Eye-popping tales of growing income inequality are hardly new. By now, nearly every American must be painfully aware of the widening pay gap between top executives and shop floor laborers; between 'Master of the Universe' financiers and pretty much everyone else.
Most troublesome is the legalization of 'crowd funding,' the ability of start-up companies to raise capital from small investors on the Internet.
During my 30 years on Wall Street, taxes on 'unearned income' have bounced up and down with regularity, and I've never detected any change in the appetite for hard work and accumulating wealth on the part of myself or any of my fellow capitalists.
Increased revenues, meaning higher taxes, will be a central element of any successful long-term budget plan, and President Obama is right to insist that the wealthy - the slice of America that has come through the recession in by far the best financial health - should provide those funds.
Picking winners among the many young companies seeking money is a tough business, even for the most sophisticated investors. Indeed, most professionally run venture funds lose money. For individuals, it's pure folly. Buy a lottery ticket instead. Your chance of winning is likely to be higher.
To fix Social Security, we should first stop using the Consumer Price Index to adjust benefits for inflation. Using the C.P.I. overstates the impact of inflation and has also led to larger increases in benefits for Social Security recipients than the income gains of typical American workers.
Visits to crowded Indian urban centers unleash sensory assaults: colorful dress and lilting chatter provide a backdrop to every manner of commerce, from small shops to peddlers to beggars.
Slapping a catchy acronym like the JOBS Act on a piece of legislation makes it more difficult for politicians to oppose it - and indeed that's what happened with the Jumpstart Our Business Startups Act.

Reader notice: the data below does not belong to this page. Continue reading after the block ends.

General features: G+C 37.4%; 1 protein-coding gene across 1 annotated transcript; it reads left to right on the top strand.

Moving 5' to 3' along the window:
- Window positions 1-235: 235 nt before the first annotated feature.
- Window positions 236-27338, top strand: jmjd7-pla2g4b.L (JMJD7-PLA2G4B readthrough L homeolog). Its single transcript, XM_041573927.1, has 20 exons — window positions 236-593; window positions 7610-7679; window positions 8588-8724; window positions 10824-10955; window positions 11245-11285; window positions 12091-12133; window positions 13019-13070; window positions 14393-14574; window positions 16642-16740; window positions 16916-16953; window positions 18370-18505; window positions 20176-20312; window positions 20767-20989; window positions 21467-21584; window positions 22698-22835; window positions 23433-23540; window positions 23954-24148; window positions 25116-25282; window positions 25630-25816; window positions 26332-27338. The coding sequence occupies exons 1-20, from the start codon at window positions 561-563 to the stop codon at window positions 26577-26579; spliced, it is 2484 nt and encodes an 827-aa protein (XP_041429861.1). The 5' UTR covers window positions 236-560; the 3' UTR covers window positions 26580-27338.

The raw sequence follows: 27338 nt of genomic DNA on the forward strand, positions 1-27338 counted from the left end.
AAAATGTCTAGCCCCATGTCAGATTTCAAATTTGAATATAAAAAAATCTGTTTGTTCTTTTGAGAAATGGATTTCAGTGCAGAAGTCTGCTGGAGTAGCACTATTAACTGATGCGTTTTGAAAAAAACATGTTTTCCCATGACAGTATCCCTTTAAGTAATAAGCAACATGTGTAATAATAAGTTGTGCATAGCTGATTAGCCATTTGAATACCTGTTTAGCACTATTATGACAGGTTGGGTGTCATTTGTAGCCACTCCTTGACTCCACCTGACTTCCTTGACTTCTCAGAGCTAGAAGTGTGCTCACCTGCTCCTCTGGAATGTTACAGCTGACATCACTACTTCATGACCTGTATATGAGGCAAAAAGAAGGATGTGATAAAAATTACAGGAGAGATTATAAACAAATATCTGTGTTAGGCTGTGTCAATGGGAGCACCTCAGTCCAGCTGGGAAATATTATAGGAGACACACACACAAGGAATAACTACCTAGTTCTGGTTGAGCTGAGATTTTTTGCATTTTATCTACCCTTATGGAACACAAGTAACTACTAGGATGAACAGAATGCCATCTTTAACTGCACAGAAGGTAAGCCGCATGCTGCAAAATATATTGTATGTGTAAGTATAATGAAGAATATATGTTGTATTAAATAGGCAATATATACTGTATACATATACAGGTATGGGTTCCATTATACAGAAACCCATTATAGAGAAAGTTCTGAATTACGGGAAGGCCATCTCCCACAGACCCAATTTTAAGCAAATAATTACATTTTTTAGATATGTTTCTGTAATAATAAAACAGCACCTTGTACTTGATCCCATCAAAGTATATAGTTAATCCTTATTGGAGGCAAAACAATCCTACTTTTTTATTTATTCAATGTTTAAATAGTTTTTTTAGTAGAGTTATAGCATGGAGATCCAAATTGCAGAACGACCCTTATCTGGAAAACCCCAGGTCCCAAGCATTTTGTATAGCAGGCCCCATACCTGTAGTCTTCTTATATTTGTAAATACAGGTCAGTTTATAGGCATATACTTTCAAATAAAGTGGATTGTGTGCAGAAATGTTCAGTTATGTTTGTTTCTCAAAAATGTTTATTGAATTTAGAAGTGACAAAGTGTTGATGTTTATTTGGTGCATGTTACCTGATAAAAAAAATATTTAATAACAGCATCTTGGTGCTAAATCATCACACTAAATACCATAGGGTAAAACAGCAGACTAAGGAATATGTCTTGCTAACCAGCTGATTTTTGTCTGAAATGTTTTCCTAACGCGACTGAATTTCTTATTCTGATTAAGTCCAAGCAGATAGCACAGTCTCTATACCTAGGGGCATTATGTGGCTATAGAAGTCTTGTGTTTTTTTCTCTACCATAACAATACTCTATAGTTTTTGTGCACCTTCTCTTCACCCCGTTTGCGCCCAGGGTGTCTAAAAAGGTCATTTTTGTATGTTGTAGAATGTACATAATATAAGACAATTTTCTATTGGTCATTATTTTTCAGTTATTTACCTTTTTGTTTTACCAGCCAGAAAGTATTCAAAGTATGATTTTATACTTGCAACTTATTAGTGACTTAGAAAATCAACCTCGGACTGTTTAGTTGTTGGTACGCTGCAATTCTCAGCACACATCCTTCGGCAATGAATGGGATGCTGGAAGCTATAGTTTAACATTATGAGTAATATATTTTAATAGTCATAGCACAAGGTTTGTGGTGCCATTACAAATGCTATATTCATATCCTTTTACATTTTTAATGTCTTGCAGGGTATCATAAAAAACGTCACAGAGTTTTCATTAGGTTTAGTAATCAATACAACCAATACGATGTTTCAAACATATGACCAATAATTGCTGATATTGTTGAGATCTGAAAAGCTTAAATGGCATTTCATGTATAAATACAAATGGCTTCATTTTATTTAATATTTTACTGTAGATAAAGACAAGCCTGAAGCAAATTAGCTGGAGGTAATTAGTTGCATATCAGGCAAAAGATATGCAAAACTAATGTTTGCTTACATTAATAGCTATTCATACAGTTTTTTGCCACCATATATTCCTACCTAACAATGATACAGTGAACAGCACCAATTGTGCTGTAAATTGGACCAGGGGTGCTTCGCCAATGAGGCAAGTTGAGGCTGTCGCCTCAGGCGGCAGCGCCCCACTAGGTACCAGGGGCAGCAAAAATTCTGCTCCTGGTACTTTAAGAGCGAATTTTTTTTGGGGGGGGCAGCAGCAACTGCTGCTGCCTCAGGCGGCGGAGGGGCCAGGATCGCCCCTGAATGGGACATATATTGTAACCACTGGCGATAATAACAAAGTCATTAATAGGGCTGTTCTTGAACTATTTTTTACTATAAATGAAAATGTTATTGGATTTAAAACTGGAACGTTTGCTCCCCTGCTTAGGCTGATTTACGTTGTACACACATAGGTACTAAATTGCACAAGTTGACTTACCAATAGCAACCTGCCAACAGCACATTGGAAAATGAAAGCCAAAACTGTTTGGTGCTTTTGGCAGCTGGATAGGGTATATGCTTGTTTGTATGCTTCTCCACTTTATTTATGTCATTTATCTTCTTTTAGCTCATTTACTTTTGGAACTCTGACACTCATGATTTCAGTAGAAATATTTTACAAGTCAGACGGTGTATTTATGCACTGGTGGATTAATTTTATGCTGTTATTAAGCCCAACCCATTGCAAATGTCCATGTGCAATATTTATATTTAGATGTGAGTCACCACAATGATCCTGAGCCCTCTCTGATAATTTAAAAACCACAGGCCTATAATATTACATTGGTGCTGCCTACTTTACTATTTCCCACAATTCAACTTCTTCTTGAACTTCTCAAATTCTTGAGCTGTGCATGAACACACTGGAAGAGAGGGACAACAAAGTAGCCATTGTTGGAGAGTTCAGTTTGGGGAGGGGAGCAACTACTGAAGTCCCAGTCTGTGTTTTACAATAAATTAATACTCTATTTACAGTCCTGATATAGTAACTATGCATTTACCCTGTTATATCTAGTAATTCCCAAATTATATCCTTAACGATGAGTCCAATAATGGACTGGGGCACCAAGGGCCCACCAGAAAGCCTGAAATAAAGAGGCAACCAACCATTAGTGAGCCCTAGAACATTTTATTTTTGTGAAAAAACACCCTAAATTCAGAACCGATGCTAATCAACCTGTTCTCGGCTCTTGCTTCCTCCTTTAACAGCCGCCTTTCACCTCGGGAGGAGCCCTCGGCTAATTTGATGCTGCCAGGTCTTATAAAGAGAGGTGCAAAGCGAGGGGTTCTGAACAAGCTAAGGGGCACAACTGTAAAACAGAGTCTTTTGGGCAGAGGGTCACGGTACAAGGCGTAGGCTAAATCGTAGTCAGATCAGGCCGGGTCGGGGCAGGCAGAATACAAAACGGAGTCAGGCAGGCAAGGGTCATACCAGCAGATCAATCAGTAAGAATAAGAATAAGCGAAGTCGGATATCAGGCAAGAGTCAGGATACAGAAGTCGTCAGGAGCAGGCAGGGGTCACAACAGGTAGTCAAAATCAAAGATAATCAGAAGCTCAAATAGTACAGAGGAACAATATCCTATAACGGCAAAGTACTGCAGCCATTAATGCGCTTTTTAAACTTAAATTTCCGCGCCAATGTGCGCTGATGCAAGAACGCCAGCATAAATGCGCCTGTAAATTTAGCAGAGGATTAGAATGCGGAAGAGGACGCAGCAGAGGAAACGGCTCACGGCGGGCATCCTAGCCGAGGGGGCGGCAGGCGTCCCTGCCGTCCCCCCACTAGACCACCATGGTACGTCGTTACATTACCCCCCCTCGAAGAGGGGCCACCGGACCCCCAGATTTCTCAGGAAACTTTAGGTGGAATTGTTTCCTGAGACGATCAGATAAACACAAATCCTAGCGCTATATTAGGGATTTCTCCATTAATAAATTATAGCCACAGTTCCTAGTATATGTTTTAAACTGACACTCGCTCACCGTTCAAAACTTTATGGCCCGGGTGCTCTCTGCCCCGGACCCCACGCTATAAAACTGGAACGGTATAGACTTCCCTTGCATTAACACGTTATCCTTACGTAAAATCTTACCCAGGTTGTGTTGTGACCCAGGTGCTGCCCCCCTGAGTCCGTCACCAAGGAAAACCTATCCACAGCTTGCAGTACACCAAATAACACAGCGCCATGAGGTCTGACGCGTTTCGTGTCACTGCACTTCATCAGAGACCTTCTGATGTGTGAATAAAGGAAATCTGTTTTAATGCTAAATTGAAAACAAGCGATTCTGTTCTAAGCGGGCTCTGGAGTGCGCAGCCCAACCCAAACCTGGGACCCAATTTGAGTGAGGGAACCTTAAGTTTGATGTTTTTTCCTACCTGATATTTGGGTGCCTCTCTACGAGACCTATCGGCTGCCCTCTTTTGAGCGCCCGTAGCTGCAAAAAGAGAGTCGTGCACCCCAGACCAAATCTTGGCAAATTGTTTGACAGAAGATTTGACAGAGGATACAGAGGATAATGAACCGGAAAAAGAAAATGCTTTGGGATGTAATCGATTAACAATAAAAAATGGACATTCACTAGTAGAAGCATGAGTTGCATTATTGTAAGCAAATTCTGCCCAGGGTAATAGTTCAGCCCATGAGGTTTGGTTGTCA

As a beneficiary of the carried interest loophole, I've seen firsthand the lack of any difference between the work involved in generating a carried interest and the work done by millions of other professionals who are taxed at the full 35 percent rate.
Thanks to decades of accumulated federal budget deficits and, more significantly, imprudent Medicare and Social Security policies, we've stolen almost $60 trillion from our children.
The weak economy, widening income inequality, gridlock in Congress and a presidential election: Those were perhaps the dominant economic and political themes of 2012.
Finally, let's keep well in mind the most important lesson of the auto rescue: While government should stay away from the private sector as much as possible, markets do occasionally fail, and when they do government can play a constructive role, as it did in the case of the auto rescue.
From the Left comes the proposition that, given the slow economy, we should defer attending to the problem of mounting obligations - and the truly delusional idea that growing federal debt doesn't matter because we owe most of it to ourselves.
Neither the George W. Bush nor the Obama administrations volunteered to bail out G.M., Chrysler and other parts of the auto sector. Both subscribed firmly to the longstanding American principle that government should resolutely avoid these kinds of interventions, particularly in the industrial sector.
To be sure, India has achieved enviable success in business services, like the glistening call centers in Bangalore and elsewhere. But in the global jousting for manufacturing jobs, India does not get its share.
The stagflation of the 1970s blessed us with damaging wage and price controls and the utterly counterintuitive supply-side notion - famously drawn on a napkin - that cutting taxes would lead to higher tax revenues.